WATER SUPPLY DIVERSITY As the demand for water continues to rise, many drinking water facilities are exploring alternative water sources to meet this demand, and WRF research is helping to carve out stormwater’s role. Until now, large-scale direct potable reuse of stormwater has been largely nonexistent in the United States. WRF intends to change that through projects like Alternative Water Source Requirements for Conventional Drinking Water Treatment, which found that stormwater blended with surface water can potentially be treated with conventional drinking water processes under the right water quality conditions and with additional disinfection. In conjunction with this study, WRF released A·SWAT, the Alternative Source Water Assessment Tool, a program that Many drinking water facilities are exploring allows users to look at potential water alternative water sources to meet rising sources and estimate the quality of water that can be produced through treatdemand, and WRF research is helping to ment. It then ranks the suitability of those carve out stormwater’s role. sources for drinking. The tool also offers strategies to improve water that falls short of being ready for conventional treatment. Because getting started is often the hardest part of integrating stormwater into a balanced water portfolio, WRF covers stream restoration practice selec- on exercises that offer the most motiva- research is making it easier for utilities to tion and design, water quality crediting, tion for land owners to adopt practices take the first step. A recently released tool and performance evaluations. based on particular circumstances. It Drivers, Hindrances, Planning, and BeneThis was followed up by the releases covers everything from rebates to credit fits Quantification: Economic Pathways of Stream Restoration as a BMP: Credit- trading to redevelopment incentives. and Partners for Water Reuse and Storming Guidance and Crediting Water QualWRF is also tackling what is often water Harvesting helps utilities weigh the ity Benefits from Stream Restoration. The the first and most complex step in get- benefits from reuse, like stormwater, and two reports lay out a framework for ting a green infrastructure project off provides resources to jump start projects. measuring benefits of the top restoration the ground: calculating the full cost. It practices, highlighting those suitable for is collaborating with several universities EXTREME WEATHER water quality crediting, and help utilities and organizations to develop a publicly In recent decades many parts of the and municipalities learn how to apply accessible tool to compare life cycle costs world have seen an increase in extreme crediting guidance to implement stream and benefits of green and gray infra- weather, and often the water sector is restoration. structure, as well as hybrid solutions. at the forefront of the impacts. As wet The tool, known as the Communi- weather becomes more severe and floodGREEN INFRASTRUCTURE ty-enabled Lifecycle Analysis of Stormwa- ing more widespread, WRF is helping As the challenge of treating stormwater ter Infrastructure Costs Tool, or CLASIC, facilities successfully adapt and protect continues to grow, more communities will help tally the expenses associated infrastructure and services. are turning toward natural processes to with designing, operating, maintaining, Water/Wastewater Utilities and Extreme clean and filter runoff, moving beyond and replacing stormwater infrastruc- Climate and Weather Events consolidated traditional infrastructure and incorpo- ture, based on life cycle costs, the value of experiences from watersheds and river rating green, sustainable solutions. co-benefits, and performance. This infor- basins and looked at how the water secThe benefits of green infrastructure mation will help decision makers more tor, including stormwater utilities, made 36  | April/May 2020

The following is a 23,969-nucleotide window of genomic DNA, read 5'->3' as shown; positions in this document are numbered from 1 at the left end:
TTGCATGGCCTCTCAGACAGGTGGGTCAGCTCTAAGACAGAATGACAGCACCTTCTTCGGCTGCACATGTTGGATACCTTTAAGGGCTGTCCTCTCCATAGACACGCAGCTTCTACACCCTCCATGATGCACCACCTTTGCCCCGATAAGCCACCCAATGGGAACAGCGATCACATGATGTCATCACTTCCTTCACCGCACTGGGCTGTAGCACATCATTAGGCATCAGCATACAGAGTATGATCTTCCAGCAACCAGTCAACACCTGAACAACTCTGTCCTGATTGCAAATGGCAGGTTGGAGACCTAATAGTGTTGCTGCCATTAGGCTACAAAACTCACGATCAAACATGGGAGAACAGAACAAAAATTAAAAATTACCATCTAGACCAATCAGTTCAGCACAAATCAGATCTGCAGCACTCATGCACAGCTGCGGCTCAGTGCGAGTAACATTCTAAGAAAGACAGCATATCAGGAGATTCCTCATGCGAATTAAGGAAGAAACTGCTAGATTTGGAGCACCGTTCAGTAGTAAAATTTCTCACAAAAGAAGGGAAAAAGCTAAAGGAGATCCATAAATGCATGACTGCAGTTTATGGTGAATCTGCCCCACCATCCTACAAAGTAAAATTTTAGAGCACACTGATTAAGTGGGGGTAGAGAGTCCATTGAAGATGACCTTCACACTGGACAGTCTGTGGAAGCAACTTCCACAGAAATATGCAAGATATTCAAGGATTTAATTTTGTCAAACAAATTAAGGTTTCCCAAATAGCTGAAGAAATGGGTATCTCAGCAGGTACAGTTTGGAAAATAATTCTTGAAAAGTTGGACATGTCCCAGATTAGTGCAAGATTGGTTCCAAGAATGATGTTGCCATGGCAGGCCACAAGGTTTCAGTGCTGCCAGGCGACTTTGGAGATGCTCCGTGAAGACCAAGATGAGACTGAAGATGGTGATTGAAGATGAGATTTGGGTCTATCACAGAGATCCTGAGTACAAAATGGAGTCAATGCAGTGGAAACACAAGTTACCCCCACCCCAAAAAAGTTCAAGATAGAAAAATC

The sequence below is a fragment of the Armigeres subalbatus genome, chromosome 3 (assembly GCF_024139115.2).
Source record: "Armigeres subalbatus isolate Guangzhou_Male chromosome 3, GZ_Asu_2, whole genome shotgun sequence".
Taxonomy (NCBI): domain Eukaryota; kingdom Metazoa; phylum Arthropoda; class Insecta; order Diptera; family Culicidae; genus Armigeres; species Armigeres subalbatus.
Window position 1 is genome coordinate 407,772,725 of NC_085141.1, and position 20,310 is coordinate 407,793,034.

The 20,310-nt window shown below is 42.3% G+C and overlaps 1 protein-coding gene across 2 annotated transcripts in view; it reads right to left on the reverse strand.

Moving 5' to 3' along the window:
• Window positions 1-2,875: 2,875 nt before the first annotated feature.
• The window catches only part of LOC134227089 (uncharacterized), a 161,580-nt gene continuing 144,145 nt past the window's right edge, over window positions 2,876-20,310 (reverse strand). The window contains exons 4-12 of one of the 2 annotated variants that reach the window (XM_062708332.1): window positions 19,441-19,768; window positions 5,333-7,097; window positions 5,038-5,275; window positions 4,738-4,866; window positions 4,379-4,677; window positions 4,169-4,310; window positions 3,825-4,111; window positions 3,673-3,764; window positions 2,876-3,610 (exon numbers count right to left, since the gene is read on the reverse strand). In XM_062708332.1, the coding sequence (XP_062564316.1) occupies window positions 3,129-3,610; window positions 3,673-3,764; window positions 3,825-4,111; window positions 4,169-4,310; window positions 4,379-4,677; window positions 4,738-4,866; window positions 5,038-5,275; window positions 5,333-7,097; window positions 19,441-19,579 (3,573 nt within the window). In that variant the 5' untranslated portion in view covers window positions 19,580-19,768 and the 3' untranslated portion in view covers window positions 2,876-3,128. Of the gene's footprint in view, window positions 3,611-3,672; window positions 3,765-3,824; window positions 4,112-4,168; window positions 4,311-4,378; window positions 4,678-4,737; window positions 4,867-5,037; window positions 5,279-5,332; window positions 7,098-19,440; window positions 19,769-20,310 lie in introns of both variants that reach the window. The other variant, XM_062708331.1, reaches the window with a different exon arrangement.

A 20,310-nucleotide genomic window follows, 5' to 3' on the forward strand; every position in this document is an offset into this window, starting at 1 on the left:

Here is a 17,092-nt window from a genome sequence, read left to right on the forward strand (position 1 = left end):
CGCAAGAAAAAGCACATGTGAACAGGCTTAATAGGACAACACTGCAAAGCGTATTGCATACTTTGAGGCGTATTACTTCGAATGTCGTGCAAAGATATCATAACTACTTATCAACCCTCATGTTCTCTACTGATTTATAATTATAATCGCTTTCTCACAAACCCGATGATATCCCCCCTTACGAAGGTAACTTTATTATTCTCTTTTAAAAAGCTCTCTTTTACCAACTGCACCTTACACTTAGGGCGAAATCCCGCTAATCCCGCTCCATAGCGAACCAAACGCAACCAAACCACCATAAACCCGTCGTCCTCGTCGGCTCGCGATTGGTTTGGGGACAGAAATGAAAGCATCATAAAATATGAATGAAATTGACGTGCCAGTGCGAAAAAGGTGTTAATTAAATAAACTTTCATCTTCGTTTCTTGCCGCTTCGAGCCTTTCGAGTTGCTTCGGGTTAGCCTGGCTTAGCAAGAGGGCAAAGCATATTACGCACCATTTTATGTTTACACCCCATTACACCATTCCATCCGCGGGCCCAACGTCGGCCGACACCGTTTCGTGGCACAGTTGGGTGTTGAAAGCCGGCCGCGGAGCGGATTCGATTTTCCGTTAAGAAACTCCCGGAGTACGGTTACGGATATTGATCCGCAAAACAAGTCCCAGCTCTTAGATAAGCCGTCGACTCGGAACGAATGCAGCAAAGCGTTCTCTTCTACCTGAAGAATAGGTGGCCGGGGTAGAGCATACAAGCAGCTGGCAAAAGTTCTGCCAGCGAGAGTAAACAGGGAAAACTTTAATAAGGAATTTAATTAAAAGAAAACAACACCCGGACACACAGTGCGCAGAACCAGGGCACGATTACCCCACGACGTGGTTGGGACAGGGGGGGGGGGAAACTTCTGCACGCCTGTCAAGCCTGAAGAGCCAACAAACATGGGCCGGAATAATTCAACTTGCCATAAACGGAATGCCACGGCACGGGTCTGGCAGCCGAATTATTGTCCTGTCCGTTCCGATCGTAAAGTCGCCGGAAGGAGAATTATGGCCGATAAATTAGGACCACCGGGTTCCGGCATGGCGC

Environmental Science & Engineering Magazine